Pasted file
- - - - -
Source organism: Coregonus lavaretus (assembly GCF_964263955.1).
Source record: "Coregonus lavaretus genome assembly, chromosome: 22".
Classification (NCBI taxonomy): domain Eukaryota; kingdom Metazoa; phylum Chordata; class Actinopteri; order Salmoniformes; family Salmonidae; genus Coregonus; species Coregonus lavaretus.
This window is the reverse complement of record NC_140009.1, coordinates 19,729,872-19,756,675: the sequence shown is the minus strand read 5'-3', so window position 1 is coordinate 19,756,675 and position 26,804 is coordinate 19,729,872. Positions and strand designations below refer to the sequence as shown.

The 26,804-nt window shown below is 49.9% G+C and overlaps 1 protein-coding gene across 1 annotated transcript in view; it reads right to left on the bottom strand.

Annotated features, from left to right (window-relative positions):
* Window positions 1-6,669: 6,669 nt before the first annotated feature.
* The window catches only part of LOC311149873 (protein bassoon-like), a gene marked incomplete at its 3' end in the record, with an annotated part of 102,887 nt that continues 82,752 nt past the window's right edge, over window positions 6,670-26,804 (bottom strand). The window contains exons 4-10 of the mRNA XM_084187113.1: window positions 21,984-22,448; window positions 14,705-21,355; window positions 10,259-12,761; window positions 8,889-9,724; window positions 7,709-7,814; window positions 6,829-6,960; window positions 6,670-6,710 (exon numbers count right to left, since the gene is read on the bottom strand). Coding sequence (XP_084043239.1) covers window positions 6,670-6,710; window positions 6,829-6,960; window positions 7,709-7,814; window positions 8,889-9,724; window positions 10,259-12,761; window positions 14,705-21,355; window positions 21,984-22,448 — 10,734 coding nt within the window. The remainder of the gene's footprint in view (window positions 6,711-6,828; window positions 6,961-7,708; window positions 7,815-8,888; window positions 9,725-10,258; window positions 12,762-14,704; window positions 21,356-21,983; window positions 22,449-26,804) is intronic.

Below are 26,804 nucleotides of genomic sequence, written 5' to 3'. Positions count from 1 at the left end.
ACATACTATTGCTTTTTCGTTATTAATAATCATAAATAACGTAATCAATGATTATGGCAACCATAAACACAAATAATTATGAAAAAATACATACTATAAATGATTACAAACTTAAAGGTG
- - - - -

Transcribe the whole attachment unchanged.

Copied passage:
Source organism: Coregonus lavaretus (assembly GCF_964263955.1).
Source record: "Coregonus lavaretus genome assembly, chromosome: 22".
Classification (NCBI taxonomy): domain Eukaryota; kingdom Metazoa; phylum Chordata; class Actinopteri; order Salmoniformes; family Salmonidae; genus Coregonus; species Coregonus lavaretus.
This window is the reverse complement of record NC_140009.1, coordinates 19,729,872-19,756,675: the sequence shown is the minus strand read 5'-3', so window position 1 is coordinate 19,756,675 and position 26,804 is coordinate 19,729,872. Positions and strand designations below refer to the sequence as shown.

The 26,804-nt window shown below is 49.9% G+C and overlaps 1 protein-coding gene across 1 annotated transcript in view; it reads right to left on the bottom strand.

Annotated features, from left to right (window-relative positions):
* Window positions 1-6,669: 6,669 nt before the first annotated feature.
* The window catches only part of LOC311149873 (protein bassoon-like), a gene marked incomplete at its 3' end in the record, with an annotated part of 102,887 nt that continues 82,752 nt past the window's right edge, over window positions 6,670-26,804 (bottom strand). The window contains exons 4-10 of the mRNA XM_084187113.1: window positions 21,984-22,448; window positions 14,705-21,355; window positions 10,259-12,761; window positions 8,889-9,724; window positions 7,709-7,814; window positions 6,829-6,960; window positions 6,670-6,710 (exon numbers count right to left, since the gene is read on the bottom strand). Coding sequence (XP_084043239.1) covers window positions 6,670-6,710; window positions 6,829-6,960; window positions 7,709-7,814; window positions 8,889-9,724; window positions 10,259-12,761; window positions 14,705-21,355; window positions 21,984-22,448 — 10,734 coding nt within the window. The remainder of the gene's footprint in view (window positions 6,711-6,828; window positions 6,961-7,708; window positions 7,815-8,888; window positions 9,725-10,258; window positions 12,762-14,704; window positions 21,356-21,983; window positions 22,449-26,804) is intronic.

Below are 26,804 nucleotides of genomic sequence, written 5' to 3'. Positions count from 1 at the left end.
ACATACTATTGCTTTTTCGTTATTAATAATCATAAATAACGTAATCAATGATTATGGCAACCATAAACACAAATAATTATGAAAAAATACATACTATAAATGATTACAAACTTAAAGGTG